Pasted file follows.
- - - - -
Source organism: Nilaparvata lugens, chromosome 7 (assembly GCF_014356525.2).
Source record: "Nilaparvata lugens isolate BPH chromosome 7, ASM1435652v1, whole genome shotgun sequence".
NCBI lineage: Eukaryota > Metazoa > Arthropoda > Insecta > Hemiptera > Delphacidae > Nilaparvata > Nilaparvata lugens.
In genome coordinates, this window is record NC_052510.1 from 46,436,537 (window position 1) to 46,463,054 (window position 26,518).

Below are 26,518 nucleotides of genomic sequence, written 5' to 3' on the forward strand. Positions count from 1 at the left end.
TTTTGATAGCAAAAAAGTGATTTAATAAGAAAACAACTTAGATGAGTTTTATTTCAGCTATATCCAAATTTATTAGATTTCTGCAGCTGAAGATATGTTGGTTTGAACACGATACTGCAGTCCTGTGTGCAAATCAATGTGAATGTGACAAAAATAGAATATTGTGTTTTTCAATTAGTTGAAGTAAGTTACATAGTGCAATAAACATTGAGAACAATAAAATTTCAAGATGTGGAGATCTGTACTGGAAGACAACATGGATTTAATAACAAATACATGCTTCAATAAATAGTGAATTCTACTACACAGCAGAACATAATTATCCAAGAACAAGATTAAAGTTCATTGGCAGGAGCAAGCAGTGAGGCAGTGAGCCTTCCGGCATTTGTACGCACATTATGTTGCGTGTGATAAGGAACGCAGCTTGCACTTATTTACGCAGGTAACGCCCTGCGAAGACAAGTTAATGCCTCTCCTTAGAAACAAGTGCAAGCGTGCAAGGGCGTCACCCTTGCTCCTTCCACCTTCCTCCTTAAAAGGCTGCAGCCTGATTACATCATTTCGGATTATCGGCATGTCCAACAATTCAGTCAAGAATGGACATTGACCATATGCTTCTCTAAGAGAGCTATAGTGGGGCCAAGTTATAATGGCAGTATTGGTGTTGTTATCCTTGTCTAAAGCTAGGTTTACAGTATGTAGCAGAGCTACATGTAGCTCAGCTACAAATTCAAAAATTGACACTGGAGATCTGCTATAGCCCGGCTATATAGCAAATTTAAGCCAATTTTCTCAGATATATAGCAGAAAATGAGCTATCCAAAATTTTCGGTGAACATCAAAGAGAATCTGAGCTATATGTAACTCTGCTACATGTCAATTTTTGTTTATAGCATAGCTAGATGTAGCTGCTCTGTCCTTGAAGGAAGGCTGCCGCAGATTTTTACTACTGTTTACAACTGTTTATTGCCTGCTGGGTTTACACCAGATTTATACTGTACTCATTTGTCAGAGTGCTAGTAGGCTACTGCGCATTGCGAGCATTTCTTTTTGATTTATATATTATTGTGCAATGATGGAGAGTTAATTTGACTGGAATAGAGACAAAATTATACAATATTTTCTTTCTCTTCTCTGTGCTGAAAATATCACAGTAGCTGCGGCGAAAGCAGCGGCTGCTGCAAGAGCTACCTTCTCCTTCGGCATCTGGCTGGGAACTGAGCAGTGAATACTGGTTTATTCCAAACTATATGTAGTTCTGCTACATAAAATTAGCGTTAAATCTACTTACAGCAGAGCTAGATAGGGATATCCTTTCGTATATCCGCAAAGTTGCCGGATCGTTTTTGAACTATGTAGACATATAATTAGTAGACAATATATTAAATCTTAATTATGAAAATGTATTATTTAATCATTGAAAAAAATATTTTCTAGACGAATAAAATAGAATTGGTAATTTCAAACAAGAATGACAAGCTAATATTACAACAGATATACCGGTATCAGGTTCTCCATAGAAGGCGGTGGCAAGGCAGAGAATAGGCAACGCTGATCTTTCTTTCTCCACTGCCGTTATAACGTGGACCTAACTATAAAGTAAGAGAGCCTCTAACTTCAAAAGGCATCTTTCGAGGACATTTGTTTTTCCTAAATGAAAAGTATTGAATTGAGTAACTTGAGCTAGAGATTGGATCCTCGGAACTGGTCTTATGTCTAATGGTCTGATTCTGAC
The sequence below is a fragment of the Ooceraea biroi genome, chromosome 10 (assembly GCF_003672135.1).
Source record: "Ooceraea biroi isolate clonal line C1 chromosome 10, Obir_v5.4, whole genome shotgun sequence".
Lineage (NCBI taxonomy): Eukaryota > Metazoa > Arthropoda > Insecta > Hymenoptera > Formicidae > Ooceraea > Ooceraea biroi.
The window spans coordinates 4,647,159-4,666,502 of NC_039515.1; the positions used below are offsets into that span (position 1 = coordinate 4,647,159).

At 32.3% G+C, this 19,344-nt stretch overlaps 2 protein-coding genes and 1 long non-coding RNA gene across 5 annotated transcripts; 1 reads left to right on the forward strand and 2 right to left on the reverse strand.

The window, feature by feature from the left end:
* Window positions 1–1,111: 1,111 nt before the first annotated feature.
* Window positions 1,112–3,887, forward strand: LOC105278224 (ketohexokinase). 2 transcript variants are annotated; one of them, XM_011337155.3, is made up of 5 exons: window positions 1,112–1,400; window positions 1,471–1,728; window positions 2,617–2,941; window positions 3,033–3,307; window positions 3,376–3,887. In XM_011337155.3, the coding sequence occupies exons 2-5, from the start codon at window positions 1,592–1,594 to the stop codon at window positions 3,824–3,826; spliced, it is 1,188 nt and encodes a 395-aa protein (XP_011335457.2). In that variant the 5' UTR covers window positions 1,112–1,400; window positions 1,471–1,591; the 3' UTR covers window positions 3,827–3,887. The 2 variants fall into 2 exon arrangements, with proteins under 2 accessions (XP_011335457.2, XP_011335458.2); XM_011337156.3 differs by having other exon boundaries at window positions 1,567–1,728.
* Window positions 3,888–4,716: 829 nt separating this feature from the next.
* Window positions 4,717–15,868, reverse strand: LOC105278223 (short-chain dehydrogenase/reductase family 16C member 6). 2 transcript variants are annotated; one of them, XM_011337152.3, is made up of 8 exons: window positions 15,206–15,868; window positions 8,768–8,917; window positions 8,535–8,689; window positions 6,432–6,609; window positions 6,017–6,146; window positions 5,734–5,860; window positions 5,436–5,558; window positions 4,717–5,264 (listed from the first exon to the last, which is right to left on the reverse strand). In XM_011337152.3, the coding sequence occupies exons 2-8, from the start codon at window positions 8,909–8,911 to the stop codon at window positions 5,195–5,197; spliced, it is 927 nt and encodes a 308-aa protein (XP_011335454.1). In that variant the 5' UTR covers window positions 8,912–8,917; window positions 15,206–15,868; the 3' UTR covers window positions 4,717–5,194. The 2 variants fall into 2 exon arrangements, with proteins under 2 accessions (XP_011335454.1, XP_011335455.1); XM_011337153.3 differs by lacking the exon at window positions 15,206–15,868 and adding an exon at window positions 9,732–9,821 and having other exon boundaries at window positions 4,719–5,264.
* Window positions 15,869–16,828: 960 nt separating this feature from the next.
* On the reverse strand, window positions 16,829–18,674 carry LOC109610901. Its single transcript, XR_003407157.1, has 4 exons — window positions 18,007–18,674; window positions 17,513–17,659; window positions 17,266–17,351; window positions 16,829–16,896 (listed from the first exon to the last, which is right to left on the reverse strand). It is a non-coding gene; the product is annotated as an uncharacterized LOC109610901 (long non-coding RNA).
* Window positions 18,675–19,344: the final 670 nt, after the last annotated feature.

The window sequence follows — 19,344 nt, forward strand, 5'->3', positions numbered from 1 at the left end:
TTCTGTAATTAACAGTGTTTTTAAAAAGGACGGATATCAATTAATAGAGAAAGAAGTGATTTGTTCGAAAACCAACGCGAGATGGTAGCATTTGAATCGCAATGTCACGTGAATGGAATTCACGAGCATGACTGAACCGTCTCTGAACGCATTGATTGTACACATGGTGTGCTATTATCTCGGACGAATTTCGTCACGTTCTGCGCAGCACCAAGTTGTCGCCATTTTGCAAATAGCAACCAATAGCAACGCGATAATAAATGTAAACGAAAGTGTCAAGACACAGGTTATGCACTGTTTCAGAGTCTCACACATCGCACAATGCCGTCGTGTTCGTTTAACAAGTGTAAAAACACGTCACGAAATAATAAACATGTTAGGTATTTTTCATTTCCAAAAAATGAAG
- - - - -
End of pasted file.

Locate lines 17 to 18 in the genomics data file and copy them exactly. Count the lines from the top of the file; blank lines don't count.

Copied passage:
* Window positions 15,869–16,828: 960 nt separating this feature from the next.
* On the reverse strand, window positions 16,829–18,674 carry LOC109610901. Its single transcript, XR_003407157.1, has 4 exons — window positions 18,007–18,674; window positions 17,513–17,659; window positions 17,266–17,351; window positions 16,829–16,896 (listed from the first exon to the last, which is right to left on the reverse strand). It is a non-coding gene; the product is annotated as an uncharacterized LOC109610901 (long non-coding RNA).